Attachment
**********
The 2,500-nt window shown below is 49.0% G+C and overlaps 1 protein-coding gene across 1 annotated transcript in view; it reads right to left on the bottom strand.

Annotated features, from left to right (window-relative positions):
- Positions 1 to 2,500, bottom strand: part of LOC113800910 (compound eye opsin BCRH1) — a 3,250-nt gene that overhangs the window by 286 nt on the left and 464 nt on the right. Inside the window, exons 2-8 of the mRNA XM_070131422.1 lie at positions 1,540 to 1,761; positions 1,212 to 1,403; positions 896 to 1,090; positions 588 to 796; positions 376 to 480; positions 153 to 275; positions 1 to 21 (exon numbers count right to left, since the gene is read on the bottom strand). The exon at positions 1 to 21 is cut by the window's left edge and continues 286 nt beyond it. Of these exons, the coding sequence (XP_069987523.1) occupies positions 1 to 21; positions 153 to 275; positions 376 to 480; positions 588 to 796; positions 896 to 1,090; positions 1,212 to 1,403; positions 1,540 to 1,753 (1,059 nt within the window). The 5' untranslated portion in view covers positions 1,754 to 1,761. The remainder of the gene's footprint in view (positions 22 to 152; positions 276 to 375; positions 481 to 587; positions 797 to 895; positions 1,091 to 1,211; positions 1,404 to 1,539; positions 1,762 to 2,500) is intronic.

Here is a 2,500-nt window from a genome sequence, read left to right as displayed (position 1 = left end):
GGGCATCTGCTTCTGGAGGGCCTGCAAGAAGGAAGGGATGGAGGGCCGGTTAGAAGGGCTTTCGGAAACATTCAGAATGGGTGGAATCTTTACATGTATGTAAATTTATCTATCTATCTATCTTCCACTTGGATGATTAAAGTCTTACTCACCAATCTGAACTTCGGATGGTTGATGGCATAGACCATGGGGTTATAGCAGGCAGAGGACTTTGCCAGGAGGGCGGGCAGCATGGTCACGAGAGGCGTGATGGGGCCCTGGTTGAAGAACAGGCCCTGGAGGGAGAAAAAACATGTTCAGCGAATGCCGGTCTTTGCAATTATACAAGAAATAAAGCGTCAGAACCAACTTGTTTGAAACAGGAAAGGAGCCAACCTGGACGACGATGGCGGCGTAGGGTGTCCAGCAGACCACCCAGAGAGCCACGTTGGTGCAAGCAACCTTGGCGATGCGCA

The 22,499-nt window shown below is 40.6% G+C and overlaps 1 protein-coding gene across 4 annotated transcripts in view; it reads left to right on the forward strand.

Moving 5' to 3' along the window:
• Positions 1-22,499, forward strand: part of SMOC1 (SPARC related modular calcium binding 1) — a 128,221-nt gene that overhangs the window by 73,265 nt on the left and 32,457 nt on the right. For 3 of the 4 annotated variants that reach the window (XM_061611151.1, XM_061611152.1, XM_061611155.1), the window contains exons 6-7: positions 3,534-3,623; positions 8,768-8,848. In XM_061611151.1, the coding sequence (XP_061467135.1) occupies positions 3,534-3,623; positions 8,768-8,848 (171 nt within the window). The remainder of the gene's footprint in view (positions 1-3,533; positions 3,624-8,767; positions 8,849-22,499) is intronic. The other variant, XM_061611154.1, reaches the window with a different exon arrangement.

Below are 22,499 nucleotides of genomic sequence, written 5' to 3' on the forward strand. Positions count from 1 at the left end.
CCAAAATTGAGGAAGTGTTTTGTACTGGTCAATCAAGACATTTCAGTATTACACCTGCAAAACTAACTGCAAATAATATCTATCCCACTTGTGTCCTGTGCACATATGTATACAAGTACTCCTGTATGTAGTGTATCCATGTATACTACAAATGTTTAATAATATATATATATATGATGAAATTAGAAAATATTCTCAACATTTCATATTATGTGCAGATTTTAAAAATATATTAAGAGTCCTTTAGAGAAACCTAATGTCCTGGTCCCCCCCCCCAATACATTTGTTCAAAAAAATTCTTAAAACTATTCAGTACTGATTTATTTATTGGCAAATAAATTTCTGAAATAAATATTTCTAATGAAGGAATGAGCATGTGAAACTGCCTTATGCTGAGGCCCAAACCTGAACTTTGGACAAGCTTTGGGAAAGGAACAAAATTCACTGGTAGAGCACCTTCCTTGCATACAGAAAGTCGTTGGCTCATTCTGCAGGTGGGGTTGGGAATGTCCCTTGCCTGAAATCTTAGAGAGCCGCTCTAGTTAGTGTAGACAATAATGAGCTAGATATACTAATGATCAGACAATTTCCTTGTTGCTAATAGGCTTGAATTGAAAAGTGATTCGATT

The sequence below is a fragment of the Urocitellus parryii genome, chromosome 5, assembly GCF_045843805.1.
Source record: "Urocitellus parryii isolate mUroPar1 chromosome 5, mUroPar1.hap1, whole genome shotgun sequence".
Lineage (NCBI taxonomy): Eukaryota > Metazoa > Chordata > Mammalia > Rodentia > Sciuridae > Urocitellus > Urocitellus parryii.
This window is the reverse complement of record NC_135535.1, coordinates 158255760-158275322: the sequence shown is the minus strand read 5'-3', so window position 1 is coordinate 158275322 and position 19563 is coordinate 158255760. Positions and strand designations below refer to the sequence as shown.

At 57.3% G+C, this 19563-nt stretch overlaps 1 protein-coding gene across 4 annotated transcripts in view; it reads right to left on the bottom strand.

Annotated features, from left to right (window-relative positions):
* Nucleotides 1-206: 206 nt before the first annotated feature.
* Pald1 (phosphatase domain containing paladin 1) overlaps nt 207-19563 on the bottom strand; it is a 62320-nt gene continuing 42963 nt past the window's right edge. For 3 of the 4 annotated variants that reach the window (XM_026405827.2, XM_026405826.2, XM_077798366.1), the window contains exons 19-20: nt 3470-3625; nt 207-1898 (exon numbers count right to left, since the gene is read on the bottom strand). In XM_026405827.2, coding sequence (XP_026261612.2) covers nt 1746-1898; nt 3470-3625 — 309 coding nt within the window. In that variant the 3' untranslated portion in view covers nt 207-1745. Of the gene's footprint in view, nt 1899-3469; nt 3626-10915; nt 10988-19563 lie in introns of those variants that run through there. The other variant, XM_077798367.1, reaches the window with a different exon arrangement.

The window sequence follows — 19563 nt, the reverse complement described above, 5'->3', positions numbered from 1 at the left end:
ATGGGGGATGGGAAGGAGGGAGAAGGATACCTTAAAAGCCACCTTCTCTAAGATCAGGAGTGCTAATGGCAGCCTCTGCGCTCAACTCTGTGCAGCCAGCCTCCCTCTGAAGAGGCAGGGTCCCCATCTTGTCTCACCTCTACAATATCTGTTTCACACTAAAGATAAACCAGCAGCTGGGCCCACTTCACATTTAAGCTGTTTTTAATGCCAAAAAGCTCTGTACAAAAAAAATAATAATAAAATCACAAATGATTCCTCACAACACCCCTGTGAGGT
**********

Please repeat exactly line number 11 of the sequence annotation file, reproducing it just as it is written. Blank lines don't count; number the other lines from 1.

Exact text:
The sequence below is a fragment of the Urocitellus parryii genome, chromosome 5, assembly GCF_045843805.1.